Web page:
Yuko Ando, '96, FCC
A regular anchor person and reporter for several programs, including 'TV Scoop', 'The News Station' and 'CNN Headline' till 1988. From 1988, she has worked with Fuji Television Network as an anchor person for 'Super Time', 'News Japan', and currently appears on their evening news program 'Suepr News' from Monday to Friday.

Alumni Voices:

Yuko Ando

I have enrolled at Sophia University three times and I am presently studying in the PhD program of the Graduate School of Global Studies.  I am now in the process of taking tutorials with my dissertation mentor to decide on the theme for my doctoral thesis.

I first became a student of Sophia in 1977, when the International College of Liberal Arts was called the ‘International Division’ and located in the Ichigaya campus. The students were mostly returnees from overseas and foreign exchange students. Many courses were held late at night and a large number of students were older – either those who were studying while working or those with past work experience.

The International Division attracted students of various nationalities with diverse cultural backgrounds. Conversations with students were always stimulating and brought new discoveries. With students varying in age and nationality, I was thus in a ‘borderless’ environment.  In this unique environment I came to develop a ‘metropolitan’ sense of mind. The basic initiative of a news anchor person – following diverse news stories and speeding off anywhere for the coverage – was formed during my days studying in the International Division.    

My second enrolment was soon after I started my career, at the age of 27. I became involved in news broadcasting while I was still a student of Sophia and I continued on after graduating; however, I had second thoughts about drifting into this industry as a fulltime occupation. I was constantly asking myself, ‘Do I really want to work in broadcasting?’ At the time, I was put in charge of programs such as ‘News Station’ and ‘CNN Day Watch’ but eventually decided to return to study. I entered the bachelor program of the Faculty of Comparative Culture (at the time) and majored in political science.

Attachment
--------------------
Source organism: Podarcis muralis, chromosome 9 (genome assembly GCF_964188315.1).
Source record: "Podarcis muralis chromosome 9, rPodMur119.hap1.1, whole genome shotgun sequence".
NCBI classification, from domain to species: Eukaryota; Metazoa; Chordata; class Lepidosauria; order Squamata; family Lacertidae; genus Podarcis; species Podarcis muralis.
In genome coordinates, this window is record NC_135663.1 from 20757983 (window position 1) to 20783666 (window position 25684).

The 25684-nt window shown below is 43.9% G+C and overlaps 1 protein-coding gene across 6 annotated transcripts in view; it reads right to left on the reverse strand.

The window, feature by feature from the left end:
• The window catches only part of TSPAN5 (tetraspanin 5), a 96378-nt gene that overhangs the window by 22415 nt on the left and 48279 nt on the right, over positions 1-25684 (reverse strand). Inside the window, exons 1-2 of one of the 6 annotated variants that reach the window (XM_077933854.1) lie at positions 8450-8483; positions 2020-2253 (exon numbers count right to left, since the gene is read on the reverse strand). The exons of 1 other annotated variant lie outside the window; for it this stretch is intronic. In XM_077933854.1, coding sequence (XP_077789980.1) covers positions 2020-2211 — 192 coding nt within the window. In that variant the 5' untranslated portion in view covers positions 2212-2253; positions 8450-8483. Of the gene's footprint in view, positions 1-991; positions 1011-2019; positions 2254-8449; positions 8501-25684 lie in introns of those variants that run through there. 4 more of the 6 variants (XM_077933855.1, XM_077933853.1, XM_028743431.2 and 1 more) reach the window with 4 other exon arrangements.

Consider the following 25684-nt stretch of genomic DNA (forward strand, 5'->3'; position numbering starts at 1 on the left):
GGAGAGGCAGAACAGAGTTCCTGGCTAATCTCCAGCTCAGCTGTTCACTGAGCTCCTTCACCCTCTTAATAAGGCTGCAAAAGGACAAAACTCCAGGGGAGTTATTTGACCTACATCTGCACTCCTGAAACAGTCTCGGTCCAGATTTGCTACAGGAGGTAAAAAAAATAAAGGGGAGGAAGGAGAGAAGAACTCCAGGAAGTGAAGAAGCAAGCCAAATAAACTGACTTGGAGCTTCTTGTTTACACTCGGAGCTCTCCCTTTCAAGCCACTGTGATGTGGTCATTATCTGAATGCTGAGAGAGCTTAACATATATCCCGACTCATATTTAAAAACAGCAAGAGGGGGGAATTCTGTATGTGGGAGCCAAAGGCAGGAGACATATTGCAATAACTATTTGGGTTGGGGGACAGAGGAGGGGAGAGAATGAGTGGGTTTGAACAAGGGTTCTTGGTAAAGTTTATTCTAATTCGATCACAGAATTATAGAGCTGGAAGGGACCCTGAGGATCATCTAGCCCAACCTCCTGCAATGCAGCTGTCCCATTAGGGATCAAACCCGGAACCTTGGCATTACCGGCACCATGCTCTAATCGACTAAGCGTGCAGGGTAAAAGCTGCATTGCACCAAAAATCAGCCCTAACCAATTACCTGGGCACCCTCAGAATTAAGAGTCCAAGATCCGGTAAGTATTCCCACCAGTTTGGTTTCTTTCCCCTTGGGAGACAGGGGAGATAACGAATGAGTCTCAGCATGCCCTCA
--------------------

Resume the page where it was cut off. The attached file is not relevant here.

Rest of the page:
This experience made me re-interpret what I had seen and understood through presenting news coverage from a systematic and historical perspective, asking what meanings incidents reported in the news actually carry. Having stepped aside from the work, I gained a different perspective and identified that journalism was indeed the career I wished to pursue, and TV broadcasting in particular. I then returned to Fuji Television’s news division where I am presently working.

My third enrolment was in 2007, to enter the Graduate School of Global Studies. I had begun to feel totally ‘empty’ because my work consisted of mainly output. Moreover, I’d developed an illusion that I knew and understood everything. But on the other side of this notion was a feeling of insecurity, that maybe I didn’t know anything at all. This sense of crisis resulted in my entering graduate school. Entering school again in my late 40s and continuing working was not easy. Following the lectures, reading a huge amount of English materials and books, and writing research papers in English were strenuous. However, what kept me going was the different intellectual stimulus of the graduate level; through that, I took a multifaceted perspective and approach which I utilized in the political and economic issues I covered daily. 

Having earned my Master’s degree, I am now enrolled in the doctoral program (second semester) and am currently discussing with my dissertation mentor how to narrow down the theme for my PhD dissertation.

The tradition of the FLA is simply ‘diversity’. Studying alongside other talented students of diverse nationalities and backgrounds, and thinking about and discussing issues in English is one of the biggest benefits of the FLA. The world is on the wave of globalization and as a result, the ‘world is becoming flat’. In such a world, people capable of intercommunicating freely, regardless of borders, are widely in demand. I, as a senior student in the FLA, have high expectations that the Graduate Program in Global Studies will foster more and more such manpower, to help provide the global awareness and rich education that the modern world demands.
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Yuko Ando, ’96, FCC. A regular anchor person and reporter for several programs, including ‘TV Scoop’, ‘The News Station’, and ‘CNN Headline’ till 1988. From 1989, she has worked with Fuji Television Network as an anchor person for ‘Super Time’, ‘News Japan’, and currently appears on their evening news program ‘Super News’ from Monday to Friday. She is also a doctoral student at the Graduate School of Global Studies majoring in Japanese Politics.